Lasting demand for Czech industrial property
Following Plzen, an exceptional situation has also occurred in Ostrava where no space is currently available for lease.
The almost non-existent supply of prime industrial halls ready for immediate lease has become reality in some parts of the Czech Republic. Last year saw a strong take-up, but new halls were not built at an adequate pace. Logistic firms and manufacturers are forced to choose from lower quality assets or wait for newly built space. This is true primarily in Ostrava, Olomouc, Liberec and Hradec Kralove.
“These days, those seeking prime space have to wait for at least six months after the signing of the lease agreement before the developer has built their “tailor-made” premises. Or they have to settle for third-category premises as even second-class space has almost all been taken up in Ostrava. The situation is very difficult especially for companies seeking space ranging between 1,000 and 2,000 sq m. Developers usually build halls starting from 4,000 sq m,” says Jaroslav Kaizr, head of the Industrial Letting Team at Cushman & Wakefield.
The vacancy rate dropped to nil in Ostrava towards the end of 2011. Yet just a year earlier, 15% of space built for lease in the city was vacant. In effect, Ostrava is copying Plzen where available halls built to European standards were already in short supply in 2010.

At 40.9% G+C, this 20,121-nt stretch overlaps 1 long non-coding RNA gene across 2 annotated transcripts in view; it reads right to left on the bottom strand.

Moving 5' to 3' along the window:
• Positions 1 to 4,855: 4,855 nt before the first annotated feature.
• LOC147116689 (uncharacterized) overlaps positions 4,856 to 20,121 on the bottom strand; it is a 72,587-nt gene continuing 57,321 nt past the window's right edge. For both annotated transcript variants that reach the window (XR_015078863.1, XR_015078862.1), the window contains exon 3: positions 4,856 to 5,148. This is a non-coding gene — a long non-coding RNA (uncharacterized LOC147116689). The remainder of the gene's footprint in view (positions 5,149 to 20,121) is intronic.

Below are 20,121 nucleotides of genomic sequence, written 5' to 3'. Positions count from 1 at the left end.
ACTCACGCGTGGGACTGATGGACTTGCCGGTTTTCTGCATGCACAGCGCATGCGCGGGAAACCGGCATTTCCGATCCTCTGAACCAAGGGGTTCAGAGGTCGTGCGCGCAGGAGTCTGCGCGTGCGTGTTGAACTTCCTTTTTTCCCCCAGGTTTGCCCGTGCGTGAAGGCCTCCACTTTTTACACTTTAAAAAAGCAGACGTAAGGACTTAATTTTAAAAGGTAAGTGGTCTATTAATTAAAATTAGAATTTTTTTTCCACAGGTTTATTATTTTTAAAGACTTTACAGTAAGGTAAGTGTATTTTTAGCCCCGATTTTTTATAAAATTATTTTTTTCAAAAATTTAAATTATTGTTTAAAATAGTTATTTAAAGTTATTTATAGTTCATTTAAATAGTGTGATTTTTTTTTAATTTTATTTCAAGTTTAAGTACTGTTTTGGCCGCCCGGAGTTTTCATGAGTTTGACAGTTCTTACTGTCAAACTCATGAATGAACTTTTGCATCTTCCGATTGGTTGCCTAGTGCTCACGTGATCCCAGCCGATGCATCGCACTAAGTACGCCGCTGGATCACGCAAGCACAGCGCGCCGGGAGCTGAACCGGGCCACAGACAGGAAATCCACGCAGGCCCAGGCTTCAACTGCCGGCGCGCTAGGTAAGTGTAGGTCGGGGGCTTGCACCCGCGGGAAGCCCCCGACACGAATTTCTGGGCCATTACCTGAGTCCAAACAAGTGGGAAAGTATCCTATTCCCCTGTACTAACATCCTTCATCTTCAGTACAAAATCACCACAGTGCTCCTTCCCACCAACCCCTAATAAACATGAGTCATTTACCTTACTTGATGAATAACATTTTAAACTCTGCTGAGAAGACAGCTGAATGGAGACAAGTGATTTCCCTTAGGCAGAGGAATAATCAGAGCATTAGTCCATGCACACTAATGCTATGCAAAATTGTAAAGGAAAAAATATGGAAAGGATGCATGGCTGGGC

775,000 sq m of prime industrial space was leased last year. 2011 was the third strongest year in the Czech Republic’s history (the record-breaking 855,000 sq m was leased in 2007).
“A total of 191,000 sq m was leased in the fourth quarter of 2011. The figure for the preceding quarter was 292,000 sq m. The quarterly average for the last two years has also increased to 245,000 sq m. The lower realised take-up is typical of the end of the year,” says Jaroslav Kaizr.
All information contained in this release only includes the space that companies took up and accepted for moving in (i.e. this sum does not include pre-lease). Prime projects of European standards are included only.
Developers built 130,000 sq m of prime industrial space in the last quarter. As a result, the new development for the entire year amounts to approximately 323,000 sq m. This represents a major year-on-year increase of 70 percent, over “only” 195,000 sq m built in 2010.
New assets were built primarily in Brno this year, compensating for no development in the last three years. CTP was the most active developer, accounting for 47% of this year’s total development volume.
Rents can differ materially in various locations. ProLogis currently offers the lowest rate at EUR 2.5 per sq m per month in its Uzice park just north of Prague. Conversely, finding prime space priced below EUR 4 per sq m per month is difficult in Brno. The insufficient supply of space in Ostrava and in the Plzen area puts the growth of prices in those locations under pressure as well.
The percentage of vacant halls continued to decrease in the last quarter – just 6.3% of all space intended for lease was vacant at the end of the year (a national average).
“The reason is the continuing demand overhang and this trend should continue this year. Rents will go up slightly in locations with the highest demand. Occupiers can avoid increased costs, though, by searching for new space with tendering processes well enough in advance,” says Jaroslav Kaizr.